Born With Us vs. Them Tendencies, We Can Overcome Differences

Pamela & Jane

The older I get the more intrigued I become with where we derive knowledge and what shapes our view of the world. Apparently we are born with an innate predisposition to favor those who are similar to us (more on that later in this post).

Fortunately we also have the capacity to expand our thinking, as evidenced by the friendship of these two smiling women.

That’s me on the right. On the left, J, one of my best friends. We met nearly 25 years ago before we had any inkling that one of us (moi) wouldn’t be able to bear children.

Our friendship took a beating when our lives moved down different paths. Mine led me into a mind-numbingly confusing maze of infertility diagnoses, surgeries and treatment. Meanwhile, J skipped down a celebratory lane that involved decorating a nursery, meeting moms-to-be in Lamaze classes and well, you get the drift.

She tried mightily, as her family and her social circle grew, to include me in her life — offering to introduce me to new friends some of whom (she swore up and down) weren’t completely or only engrossed in all things mommy. I begged off preferring my non-mom tribe on the rare occasion, post treatment failure, that I felt like socializing at all.

There have been more than a few times when we’ve exasperated or inadvertently hurt each other, but each time we made an effort to explain our thinking, grow our acceptance, forgive and move on. Her children, young still, understand that Auntie Pam wanted children but couldn’t have them and, by the way, not all adults have children and that’s perfectly okay.

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Sharing this knowledge not only prepares J’s children should they one day be diagnosed with a condition leading to infertility, they also possess, as I’ve seen from an early age, an openness and acceptance. They are less judgmental.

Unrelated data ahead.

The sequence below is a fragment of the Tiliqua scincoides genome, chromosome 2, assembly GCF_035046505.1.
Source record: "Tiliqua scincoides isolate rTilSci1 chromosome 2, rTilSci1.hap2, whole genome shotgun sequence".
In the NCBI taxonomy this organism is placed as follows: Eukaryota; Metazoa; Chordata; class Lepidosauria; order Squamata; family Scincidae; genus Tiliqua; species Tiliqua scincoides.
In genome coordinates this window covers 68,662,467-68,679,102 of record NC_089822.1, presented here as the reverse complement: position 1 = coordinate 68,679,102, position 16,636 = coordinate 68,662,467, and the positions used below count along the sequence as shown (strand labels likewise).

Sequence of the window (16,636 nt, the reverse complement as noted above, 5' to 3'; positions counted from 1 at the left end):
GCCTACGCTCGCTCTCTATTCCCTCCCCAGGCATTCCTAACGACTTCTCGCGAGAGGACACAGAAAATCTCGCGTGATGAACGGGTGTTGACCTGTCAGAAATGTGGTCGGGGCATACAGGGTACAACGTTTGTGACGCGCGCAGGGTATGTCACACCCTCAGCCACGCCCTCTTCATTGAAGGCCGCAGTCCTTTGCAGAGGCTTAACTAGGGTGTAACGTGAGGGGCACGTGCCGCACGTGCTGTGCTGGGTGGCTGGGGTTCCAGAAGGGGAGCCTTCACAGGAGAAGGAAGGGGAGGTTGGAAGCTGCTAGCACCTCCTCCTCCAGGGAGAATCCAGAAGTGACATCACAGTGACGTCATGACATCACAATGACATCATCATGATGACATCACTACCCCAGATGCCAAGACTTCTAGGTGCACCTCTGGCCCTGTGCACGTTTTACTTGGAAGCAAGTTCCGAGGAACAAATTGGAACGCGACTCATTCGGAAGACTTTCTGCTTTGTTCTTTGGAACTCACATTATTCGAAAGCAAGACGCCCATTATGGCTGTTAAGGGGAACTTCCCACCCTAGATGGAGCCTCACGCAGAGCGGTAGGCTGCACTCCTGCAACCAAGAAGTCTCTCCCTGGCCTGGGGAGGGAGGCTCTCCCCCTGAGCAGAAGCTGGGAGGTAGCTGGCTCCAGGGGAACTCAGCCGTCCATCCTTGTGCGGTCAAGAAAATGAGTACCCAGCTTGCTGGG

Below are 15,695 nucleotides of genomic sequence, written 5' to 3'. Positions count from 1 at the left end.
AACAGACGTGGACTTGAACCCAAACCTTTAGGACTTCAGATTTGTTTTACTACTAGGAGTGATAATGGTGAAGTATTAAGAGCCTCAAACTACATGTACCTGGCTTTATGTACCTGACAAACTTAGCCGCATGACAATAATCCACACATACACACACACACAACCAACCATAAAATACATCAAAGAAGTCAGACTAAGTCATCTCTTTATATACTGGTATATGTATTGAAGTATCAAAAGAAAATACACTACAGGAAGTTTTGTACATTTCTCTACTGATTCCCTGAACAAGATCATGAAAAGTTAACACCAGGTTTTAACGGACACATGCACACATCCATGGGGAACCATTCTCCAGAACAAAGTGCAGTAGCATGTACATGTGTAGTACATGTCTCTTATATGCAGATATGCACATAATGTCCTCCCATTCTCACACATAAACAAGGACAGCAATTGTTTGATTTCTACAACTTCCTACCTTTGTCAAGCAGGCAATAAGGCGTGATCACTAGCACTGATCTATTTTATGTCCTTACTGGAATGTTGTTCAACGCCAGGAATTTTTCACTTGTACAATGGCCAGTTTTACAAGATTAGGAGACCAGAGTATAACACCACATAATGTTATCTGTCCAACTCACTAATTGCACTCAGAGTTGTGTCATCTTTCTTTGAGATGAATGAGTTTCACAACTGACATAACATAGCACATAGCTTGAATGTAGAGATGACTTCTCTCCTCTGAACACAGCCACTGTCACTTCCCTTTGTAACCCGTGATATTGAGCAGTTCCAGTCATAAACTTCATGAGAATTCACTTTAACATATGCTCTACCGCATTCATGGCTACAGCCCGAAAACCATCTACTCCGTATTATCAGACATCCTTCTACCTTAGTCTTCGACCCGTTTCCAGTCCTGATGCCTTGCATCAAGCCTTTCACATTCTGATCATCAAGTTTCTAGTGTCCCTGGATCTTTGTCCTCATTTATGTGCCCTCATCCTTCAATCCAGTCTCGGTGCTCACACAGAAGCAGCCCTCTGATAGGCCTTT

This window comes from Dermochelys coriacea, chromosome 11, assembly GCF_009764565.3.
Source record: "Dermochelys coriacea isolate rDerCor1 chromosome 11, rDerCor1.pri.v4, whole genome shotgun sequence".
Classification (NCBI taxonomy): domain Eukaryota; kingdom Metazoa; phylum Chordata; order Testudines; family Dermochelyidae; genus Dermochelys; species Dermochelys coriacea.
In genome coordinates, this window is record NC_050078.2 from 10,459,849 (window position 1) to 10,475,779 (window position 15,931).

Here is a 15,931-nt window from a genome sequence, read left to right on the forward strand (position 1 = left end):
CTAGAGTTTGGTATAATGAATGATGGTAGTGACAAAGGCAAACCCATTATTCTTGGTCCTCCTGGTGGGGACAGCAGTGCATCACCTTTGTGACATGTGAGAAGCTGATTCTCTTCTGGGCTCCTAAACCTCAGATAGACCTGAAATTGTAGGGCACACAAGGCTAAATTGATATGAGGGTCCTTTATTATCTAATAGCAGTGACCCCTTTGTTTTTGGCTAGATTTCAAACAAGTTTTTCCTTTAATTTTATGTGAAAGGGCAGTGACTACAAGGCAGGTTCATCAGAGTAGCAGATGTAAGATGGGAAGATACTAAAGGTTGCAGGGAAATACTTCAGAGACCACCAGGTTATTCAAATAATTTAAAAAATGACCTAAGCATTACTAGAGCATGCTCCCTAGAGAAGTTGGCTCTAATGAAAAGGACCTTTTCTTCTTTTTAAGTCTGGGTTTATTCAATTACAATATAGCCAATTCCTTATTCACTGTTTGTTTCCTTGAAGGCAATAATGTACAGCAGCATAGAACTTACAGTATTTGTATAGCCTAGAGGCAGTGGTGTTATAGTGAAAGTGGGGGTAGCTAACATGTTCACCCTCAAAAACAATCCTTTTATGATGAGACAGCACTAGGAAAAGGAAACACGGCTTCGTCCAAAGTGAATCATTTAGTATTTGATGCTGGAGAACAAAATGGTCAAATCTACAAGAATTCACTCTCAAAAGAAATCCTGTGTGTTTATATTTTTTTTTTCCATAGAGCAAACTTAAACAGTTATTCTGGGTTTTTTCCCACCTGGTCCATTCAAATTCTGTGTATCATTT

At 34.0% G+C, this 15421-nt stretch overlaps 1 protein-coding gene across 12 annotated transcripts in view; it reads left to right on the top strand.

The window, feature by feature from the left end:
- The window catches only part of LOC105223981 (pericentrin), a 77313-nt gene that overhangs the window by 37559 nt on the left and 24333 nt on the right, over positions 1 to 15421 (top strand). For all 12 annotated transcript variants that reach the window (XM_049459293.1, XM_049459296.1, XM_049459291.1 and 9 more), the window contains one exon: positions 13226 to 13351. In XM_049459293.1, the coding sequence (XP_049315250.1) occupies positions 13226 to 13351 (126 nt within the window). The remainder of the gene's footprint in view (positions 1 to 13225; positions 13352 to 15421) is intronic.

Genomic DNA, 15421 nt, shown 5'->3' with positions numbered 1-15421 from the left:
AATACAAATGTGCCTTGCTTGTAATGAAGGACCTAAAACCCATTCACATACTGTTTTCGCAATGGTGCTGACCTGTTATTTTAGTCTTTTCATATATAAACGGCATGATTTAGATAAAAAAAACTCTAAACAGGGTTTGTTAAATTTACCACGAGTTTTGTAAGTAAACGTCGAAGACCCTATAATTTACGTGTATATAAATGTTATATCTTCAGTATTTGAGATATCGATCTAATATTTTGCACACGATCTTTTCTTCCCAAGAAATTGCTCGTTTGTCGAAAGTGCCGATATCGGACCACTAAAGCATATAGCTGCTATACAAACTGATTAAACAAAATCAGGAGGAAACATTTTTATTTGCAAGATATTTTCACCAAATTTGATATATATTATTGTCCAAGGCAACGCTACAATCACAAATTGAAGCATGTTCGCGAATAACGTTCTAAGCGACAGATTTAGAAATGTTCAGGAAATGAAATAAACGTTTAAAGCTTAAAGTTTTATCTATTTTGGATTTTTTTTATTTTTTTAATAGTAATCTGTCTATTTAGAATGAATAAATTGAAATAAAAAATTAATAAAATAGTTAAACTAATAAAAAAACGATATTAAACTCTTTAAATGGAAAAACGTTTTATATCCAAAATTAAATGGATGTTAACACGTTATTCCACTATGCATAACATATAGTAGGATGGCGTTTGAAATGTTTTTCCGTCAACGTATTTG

J has told me more than a few times about the lesson she’s learned observing my experience: the best thing she can do for her children is to socialize them to accept that not all families look alike, that not all adults are destined to become mothers or fathers. They are growing up with the understanding that women like me are happy — that satisfying, meaningful lives come in many packages.

It seems we can’t be taught too young. Research unfolding in a place called the “Baby Lab” at Yale makes this clear. Researchers studied babies as young as three to five months old and discovered they possess an inherent ability to understand nice and mean behavior. Further, psychology professor Paul Bloom recently told 60 Minutes’ Lesley Stahl that babies’ “innate morality” is focused on their families and those who are similar to them, but enlightened humans learn to “expand their moral circle.”

Watch the full segment here and share your thoughts.

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13 thoughts on “Born With Us vs. Them Tendencies, We Can Overcome Differences

  1. I am so happy for you and your bestie J!
    I am also lucky to have a friend like that, Mattie.
    Mattie’s children know that Auntie Klara does not have children. One of the kindest things that I have ever heard was Mattie’s then 5-year-old son. He told to his mom: “If Klara wants, we (=he and his baby sister) can belong a little bit to her as well!”.
    Extra cute! I am sure he will be – also as an adult – a man with a beautiful soul.
    I guess Mattie never explained any details. But the little boy understood my feelings.

    1. AWWWWWWWWWWWW…I’m SO touched that a little boy can have such compassion!!!

  2. Karen